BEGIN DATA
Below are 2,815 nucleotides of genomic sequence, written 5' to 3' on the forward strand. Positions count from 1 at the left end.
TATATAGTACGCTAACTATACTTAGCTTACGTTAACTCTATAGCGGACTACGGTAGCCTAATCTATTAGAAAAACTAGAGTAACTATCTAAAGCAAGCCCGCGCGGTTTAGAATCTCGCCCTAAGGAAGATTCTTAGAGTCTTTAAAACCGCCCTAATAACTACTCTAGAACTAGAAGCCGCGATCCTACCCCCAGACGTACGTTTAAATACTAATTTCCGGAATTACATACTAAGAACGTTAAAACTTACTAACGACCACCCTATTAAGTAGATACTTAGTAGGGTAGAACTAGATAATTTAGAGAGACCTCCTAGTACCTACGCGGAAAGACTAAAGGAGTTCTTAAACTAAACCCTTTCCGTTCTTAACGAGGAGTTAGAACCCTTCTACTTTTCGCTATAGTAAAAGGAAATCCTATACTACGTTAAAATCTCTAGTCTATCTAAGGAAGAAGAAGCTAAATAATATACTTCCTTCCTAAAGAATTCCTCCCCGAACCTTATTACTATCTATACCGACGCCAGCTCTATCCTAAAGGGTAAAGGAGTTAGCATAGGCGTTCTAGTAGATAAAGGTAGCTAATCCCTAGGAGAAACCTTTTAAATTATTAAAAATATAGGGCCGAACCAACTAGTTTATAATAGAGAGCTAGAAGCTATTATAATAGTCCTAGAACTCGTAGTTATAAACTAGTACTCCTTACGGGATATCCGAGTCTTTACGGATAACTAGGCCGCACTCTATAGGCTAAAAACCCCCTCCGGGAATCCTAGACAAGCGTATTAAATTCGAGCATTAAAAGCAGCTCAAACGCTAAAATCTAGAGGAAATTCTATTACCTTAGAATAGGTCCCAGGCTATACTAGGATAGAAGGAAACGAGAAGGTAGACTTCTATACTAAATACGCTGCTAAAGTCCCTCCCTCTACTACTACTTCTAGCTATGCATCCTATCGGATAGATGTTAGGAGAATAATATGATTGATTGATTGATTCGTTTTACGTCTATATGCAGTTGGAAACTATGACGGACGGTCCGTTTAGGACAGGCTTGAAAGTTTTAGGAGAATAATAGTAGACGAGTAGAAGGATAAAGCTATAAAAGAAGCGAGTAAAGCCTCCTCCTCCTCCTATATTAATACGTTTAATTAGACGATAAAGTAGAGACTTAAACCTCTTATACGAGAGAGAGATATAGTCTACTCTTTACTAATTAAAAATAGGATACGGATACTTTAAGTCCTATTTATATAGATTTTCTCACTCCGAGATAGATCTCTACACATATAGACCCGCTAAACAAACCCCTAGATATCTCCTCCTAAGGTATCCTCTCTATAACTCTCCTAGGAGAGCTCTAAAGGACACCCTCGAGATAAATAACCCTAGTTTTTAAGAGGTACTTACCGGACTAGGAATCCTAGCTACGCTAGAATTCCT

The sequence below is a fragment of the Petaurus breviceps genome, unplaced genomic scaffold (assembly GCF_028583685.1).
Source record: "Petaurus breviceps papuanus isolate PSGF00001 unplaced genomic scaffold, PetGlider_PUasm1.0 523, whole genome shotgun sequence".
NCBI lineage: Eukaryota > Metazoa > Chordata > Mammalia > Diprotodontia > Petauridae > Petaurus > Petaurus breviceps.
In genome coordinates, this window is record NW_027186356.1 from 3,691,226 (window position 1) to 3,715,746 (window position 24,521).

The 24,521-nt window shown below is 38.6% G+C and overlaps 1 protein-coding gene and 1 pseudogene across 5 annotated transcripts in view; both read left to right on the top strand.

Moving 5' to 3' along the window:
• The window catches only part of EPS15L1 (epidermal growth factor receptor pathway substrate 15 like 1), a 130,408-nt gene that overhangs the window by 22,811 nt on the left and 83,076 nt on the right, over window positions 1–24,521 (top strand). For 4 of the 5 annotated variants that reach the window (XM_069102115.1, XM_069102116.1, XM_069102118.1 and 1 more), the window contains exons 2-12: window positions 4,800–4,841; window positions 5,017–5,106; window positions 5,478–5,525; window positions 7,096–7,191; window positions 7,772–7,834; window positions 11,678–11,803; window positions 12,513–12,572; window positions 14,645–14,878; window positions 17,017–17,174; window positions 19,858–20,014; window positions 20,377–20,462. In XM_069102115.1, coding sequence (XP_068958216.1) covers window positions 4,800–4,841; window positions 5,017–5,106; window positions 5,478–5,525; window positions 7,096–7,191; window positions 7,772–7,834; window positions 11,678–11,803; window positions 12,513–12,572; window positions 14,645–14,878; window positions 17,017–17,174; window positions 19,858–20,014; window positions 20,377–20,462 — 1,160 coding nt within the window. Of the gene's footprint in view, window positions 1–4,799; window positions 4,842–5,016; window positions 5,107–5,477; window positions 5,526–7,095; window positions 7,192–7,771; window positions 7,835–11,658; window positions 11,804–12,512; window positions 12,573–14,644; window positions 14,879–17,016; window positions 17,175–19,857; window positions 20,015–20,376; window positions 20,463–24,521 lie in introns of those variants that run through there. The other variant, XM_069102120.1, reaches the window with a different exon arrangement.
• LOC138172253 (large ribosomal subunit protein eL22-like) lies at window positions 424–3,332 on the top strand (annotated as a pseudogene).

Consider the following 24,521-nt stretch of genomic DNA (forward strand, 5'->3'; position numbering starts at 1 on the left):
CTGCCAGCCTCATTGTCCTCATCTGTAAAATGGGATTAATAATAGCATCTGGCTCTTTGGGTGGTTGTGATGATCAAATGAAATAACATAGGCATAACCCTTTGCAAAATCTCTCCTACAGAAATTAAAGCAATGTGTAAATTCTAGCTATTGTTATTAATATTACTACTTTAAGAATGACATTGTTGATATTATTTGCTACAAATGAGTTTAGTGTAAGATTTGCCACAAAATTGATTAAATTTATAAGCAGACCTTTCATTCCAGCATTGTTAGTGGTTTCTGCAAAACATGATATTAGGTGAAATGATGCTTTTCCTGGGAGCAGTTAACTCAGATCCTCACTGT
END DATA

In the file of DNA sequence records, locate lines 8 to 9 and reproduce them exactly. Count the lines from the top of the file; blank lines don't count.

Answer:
Moving 5' to 3' along the window:
• The window catches only part of EPS15L1 (epidermal growth factor receptor pathway substrate 15 like 1), a 130,408-nt gene that overhangs the window by 22,811 nt on the left and 83,076 nt on the right, over window positions 1–24,521 (top strand). For 4 of the 5 annotated variants that reach the window (XM_069102115.1, XM_069102116.1, XM_069102118.1 and 1 more), the window contains exons 2-12: window positions 4,800–4,841; window positions 5,017–5,106; window positions 5,478–5,525; window positions 7,096–7,191; window positions 7,772–7,834; window positions 11,678–11,803; window positions 12,513–12,572; window positions 14,645–14,878; window positions 17,017–17,174; window positions 19,858–20,014; window positions 20,377–20,462. In XM_069102115.1, coding sequence (XP_068958216.1) covers window positions 4,800–4,841; window positions 5,017–5,106; window positions 5,478–5,525; window positions 7,096–7,191; window positions 7,772–7,834; window positions 11,678–11,803; window positions 12,513–12,572; window positions 14,645–14,878; window positions 17,017–17,174; window positions 19,858–20,014; window positions 20,377–20,462 — 1,160 coding nt within the window. Of the gene's footprint in view, window positions 1–4,799; window positions 4,842–5,016; window positions 5,107–5,477; window positions 5,526–7,095; window positions 7,192–7,771; window positions 7,835–11,658; window positions 11,804–12,512; window positions 12,573–14,644; window positions 14,879–17,016; window positions 17,175–19,857; window positions 20,015–20,376; window positions 20,463–24,521 lie in introns of those variants that run through there. The other variant, XM_069102120.1, reaches the window with a different exon arrangement.